Government funding reaffirmed for stem cell research

The federal government can continue to fund embryonic stem cell research, a U.S. district judge ruled Wednesday.

The decision from Judge Royce C. Lamberth in Washington, D.C., threw out a 2009 lawsuit challenging an Obama administration policy that expanded funding for the controversial research, which had been limited under President George W. Bush. The plaintiffs — researchers Theresa Deisher of AVM Biotechnology in Seattle and Dr. James Sherley of the Boston Biomedical Research Institute — argued that the policy ran afoul of a federal law known as the Dickey-Wicker Amendment, which prohibits government funding of research that involves the destruction of embryos.

At first, Judge Lamberth agreed with them, ordering an injunction in August 2010 to stop the research while the case continued.

Funding for the work was halted, stoking uncertainty for scientists. Many worried that not knowing what backing would be available would have a chilling effect on studies aimed at understanding and possibly finding cures for a variety of common conditions, including Alzheimer’s disease and spinal cord injuries.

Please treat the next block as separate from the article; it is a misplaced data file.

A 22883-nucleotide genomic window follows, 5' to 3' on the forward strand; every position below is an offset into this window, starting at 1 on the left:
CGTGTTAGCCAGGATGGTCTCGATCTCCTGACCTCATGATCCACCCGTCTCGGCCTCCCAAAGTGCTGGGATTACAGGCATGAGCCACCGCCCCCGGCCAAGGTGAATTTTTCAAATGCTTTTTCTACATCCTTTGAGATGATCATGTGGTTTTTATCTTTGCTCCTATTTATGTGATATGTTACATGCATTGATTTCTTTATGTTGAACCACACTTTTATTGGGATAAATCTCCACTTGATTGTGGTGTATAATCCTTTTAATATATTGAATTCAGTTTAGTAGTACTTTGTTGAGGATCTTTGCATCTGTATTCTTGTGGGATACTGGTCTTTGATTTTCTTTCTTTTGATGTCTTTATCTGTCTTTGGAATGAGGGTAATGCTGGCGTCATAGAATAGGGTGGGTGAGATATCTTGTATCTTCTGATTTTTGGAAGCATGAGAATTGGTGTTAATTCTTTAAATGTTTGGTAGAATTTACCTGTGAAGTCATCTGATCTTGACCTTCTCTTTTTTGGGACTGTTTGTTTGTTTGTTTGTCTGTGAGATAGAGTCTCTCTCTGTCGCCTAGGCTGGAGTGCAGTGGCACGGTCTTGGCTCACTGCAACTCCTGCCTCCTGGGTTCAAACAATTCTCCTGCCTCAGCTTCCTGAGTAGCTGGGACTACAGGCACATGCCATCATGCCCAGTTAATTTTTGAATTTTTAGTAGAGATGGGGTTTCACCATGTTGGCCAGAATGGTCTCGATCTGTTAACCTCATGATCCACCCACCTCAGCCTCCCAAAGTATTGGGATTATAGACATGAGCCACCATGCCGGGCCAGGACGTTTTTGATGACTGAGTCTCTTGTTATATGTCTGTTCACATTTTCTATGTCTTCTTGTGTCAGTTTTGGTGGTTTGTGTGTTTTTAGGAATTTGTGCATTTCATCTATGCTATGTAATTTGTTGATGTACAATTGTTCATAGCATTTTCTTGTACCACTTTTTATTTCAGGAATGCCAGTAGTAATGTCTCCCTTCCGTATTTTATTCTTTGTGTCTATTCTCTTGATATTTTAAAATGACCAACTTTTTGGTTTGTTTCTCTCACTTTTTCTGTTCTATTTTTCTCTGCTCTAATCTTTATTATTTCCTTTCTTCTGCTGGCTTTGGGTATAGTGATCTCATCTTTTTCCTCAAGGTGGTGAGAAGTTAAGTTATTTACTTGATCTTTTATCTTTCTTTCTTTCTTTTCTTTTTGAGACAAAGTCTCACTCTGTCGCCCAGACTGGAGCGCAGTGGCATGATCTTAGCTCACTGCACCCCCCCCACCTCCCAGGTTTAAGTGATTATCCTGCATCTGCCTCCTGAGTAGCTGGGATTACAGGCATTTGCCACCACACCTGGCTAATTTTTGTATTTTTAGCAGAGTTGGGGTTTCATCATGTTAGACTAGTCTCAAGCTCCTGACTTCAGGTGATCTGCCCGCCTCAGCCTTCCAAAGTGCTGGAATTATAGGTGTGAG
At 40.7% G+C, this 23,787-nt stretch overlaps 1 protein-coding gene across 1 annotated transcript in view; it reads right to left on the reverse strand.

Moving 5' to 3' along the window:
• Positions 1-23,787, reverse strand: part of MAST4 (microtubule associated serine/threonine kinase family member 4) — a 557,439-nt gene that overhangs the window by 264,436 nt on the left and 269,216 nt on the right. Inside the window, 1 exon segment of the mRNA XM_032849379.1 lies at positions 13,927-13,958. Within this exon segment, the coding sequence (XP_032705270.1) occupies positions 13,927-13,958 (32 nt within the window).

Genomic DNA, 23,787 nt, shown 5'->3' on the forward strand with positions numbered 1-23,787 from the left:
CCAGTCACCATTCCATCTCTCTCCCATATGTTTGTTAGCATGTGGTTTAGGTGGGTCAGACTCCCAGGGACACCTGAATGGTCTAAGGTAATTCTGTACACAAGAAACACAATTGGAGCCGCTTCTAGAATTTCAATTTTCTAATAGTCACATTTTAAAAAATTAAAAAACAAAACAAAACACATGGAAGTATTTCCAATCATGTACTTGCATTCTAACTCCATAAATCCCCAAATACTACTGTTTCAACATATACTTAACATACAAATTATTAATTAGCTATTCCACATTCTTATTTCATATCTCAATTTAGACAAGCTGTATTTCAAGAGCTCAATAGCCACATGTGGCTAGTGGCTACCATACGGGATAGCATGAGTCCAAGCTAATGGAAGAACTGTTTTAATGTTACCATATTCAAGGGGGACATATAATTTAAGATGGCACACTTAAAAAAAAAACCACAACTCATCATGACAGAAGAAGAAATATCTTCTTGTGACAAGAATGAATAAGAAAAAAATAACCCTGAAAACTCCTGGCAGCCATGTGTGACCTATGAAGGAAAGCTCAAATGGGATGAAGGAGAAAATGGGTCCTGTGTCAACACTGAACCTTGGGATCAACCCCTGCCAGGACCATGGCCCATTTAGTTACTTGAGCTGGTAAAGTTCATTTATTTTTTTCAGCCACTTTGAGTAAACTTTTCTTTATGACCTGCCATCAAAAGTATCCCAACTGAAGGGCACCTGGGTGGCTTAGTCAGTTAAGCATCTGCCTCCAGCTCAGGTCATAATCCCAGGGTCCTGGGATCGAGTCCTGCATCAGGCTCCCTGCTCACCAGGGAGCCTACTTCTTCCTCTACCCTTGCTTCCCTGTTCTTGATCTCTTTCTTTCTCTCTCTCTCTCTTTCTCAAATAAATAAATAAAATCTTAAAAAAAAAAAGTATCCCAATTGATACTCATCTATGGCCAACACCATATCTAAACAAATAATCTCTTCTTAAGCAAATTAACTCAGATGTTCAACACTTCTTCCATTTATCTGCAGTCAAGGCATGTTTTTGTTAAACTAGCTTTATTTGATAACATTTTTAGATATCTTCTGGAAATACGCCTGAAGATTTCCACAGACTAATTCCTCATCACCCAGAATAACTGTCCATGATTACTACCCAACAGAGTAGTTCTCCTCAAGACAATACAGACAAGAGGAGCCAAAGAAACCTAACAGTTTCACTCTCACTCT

But the following month, an appeals court panel issued an administrative stay, temporarily overturning Lamberth’s injunction. In April 2011, the appeals court made the reversal permanent. In part, the court ruled that Congress had never said the restrictions in Dickey-Wicker extended to research involving embryonic stem cells created with private funds.


In Wednesday’s ruling, Lamberth deferred to the appeals court’s interpretation of the law.

Sherley and Deisher can appeal the ruling. The Alliance Defense Fund, a conservative organization that assisted with the lawsuit, said in a statement that its attorneys and other lawyers involved in the case were “weighing all of their options for appeal.”

For the time being, advocates for stem cell research rejoiced.

“We clearly think it’s the right decision,” said Dr. Jonathan Thomas, chairman of the California Institute for Regenerative Medicine, the state’s stem cell funding agency. “It will now lift the cloud that’s been hanging over researchers around the country.”